Acta Sanctorum: St. Damien of Molokai (May 10)
May 11, 2024
Fr. John Colacino C.PP.S.



May 11
Saint Damien of Molokai

Life (1840-1889)

The word “leper”, meaning one possessed by a type of disease that devours flesh and bone, still makes us shudder, and brings to mind those victims of leprosy who, in the Bible and in medieval times, were excluded from human society because of the contagiousness of their ailment. That type of leprosy, now called “Hansen’s Disease”, has survived up to the present. In our own century, fortunately, medical science has found ways to treat and even to cure it.  In the 1860s, there were no such remedies. Consequently, when an epidemic of the disease hit the Sandwich (Hawaiian) Islands, the ruler, King Kamehameha V, (this was before the United States acquired the Islands) ordered that the victims be rounded up and exiled to the barren island of Molokai. The 800 so quarantined, given little or no government assistance, and not even police to maintain public order, soon became lawless and hopeless, and the island a living tomb.

Eventually, however, a group of dedicated Catholics on Molokai asked the missionary bishop in Honolulu to send a priest to the island. The bishop agreed, and in 1873 sent a young member of the missionary Picpus Fathers (Congregation of the Sacred Hearts of Jesus and Mary), who had volunteered for the job. He was Damien Joseph de Veuster.  Father de Veuster was a Flemish Belgian, a native of Tremeloo. His was a farming family, and his father expected him to become a trader in grain. But Joseph’s brother Pamphile, already a member of the Picpus Congregation, interested him in joining the same community. He took his vows as “Damien”, a lay brother, in 1860. The community did not plan to admit him to the priesthood at first, for he was no theologian but a hearty, cheerful man who was a practical “doer”. Sent to the Hawaiian Island missions in 1863, he was, nevertheless, ordained a priest after arrival, and spent his first eight years in arduous work on the rural and island missions.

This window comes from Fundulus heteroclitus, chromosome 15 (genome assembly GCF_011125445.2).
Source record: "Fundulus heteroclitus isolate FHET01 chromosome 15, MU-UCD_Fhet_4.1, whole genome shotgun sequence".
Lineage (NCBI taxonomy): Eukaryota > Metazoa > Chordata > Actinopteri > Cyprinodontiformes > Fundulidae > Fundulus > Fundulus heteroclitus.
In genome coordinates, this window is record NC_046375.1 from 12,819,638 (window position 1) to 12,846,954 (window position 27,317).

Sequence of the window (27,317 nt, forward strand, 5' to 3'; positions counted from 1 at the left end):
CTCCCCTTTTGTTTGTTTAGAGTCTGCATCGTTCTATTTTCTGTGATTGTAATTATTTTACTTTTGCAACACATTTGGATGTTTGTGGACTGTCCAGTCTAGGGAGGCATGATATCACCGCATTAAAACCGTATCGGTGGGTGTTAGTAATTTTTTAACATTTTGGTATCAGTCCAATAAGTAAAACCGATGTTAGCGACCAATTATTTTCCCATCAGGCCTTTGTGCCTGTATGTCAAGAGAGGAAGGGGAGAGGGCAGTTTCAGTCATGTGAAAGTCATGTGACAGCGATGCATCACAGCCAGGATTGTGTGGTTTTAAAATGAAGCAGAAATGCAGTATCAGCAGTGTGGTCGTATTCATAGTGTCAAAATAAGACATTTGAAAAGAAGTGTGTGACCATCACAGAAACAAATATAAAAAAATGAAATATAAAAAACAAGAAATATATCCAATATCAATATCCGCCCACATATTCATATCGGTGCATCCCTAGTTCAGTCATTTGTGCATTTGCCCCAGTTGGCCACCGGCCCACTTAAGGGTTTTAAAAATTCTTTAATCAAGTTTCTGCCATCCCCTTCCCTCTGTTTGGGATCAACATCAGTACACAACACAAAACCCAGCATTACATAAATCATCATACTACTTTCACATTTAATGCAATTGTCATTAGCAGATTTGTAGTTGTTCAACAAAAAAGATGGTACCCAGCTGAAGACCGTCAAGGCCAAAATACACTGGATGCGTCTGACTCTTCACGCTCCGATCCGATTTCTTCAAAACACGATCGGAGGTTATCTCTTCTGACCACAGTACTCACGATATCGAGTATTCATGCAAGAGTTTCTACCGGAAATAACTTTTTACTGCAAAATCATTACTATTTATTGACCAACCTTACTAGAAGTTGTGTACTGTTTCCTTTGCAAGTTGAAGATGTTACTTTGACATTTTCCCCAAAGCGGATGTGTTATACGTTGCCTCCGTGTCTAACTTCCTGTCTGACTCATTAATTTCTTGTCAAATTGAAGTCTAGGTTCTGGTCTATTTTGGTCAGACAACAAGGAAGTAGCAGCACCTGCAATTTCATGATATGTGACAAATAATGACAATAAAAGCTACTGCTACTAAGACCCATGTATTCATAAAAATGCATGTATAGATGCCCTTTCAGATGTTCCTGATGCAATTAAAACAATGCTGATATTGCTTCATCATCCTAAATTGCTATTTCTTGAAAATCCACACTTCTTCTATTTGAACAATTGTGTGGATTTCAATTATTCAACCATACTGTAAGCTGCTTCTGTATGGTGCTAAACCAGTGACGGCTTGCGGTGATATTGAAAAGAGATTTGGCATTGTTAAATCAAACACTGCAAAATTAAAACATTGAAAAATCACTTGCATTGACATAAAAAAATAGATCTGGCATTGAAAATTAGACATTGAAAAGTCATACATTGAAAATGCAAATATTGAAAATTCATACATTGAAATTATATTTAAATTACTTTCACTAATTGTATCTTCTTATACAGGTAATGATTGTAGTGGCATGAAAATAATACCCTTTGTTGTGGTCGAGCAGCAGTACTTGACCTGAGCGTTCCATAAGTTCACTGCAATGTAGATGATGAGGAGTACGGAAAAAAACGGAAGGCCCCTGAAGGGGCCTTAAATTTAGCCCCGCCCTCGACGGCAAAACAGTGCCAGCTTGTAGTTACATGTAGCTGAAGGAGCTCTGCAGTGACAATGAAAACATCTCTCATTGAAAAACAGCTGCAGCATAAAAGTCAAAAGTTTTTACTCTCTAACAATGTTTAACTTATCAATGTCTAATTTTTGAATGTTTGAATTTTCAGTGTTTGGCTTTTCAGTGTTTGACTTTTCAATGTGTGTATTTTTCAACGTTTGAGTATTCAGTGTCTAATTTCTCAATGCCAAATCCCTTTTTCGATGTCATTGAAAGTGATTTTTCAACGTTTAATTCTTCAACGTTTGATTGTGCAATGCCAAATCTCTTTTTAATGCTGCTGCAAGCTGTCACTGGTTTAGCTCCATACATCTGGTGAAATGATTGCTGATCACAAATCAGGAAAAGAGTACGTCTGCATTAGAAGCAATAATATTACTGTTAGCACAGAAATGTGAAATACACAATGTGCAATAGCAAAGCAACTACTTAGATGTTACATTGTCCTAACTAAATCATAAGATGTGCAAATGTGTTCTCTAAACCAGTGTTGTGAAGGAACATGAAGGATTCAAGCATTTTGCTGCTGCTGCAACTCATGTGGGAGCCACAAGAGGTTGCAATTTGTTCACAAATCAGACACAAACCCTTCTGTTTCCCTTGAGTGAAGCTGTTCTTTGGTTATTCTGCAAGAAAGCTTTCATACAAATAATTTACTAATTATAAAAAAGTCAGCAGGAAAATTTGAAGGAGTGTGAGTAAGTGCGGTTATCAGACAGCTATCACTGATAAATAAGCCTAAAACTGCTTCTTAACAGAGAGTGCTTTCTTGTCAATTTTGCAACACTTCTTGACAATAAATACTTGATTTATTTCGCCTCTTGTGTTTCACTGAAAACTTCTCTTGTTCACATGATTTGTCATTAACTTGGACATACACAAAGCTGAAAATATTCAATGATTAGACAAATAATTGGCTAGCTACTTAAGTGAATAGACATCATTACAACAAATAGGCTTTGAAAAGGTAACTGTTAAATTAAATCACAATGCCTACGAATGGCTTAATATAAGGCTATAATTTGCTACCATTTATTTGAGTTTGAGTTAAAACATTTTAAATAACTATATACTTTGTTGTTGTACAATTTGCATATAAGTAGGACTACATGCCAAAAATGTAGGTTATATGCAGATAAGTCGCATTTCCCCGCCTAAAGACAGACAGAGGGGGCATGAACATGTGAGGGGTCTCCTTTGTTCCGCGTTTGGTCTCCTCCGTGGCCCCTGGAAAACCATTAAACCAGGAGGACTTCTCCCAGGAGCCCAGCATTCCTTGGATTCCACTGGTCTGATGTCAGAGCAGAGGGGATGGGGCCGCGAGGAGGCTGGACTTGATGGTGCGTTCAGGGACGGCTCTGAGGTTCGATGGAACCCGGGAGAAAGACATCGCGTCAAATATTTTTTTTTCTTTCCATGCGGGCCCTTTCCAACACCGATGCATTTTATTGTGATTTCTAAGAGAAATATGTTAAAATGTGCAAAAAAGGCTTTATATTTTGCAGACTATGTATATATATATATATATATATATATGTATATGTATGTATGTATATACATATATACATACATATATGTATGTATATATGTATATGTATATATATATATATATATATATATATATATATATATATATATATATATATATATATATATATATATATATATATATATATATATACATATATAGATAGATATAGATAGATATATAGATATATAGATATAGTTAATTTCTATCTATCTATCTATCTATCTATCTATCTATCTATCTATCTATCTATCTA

Father Damien, though zealous for souls when he volunteered for the leper island, was not yet a hero. When he first arrived, he slept under a tree for fear of contagion. But as he grew used to the lepers, he saw that their needs were physical as well as spiritual. So he became closer to them, lovingly dressing their sores, sharing his food and even his pipe with them, making their coffins, building them churches and houses and orphanages. Most of all, he became the champion of these outcasts and their better medical care. Hitherto a quiet man, he now turned into a ferocious lion when it came to demanding assistance for them from the government and the church. He had planned to work at Molokai for only a certain term. As it happened, he spent the rest of his life there.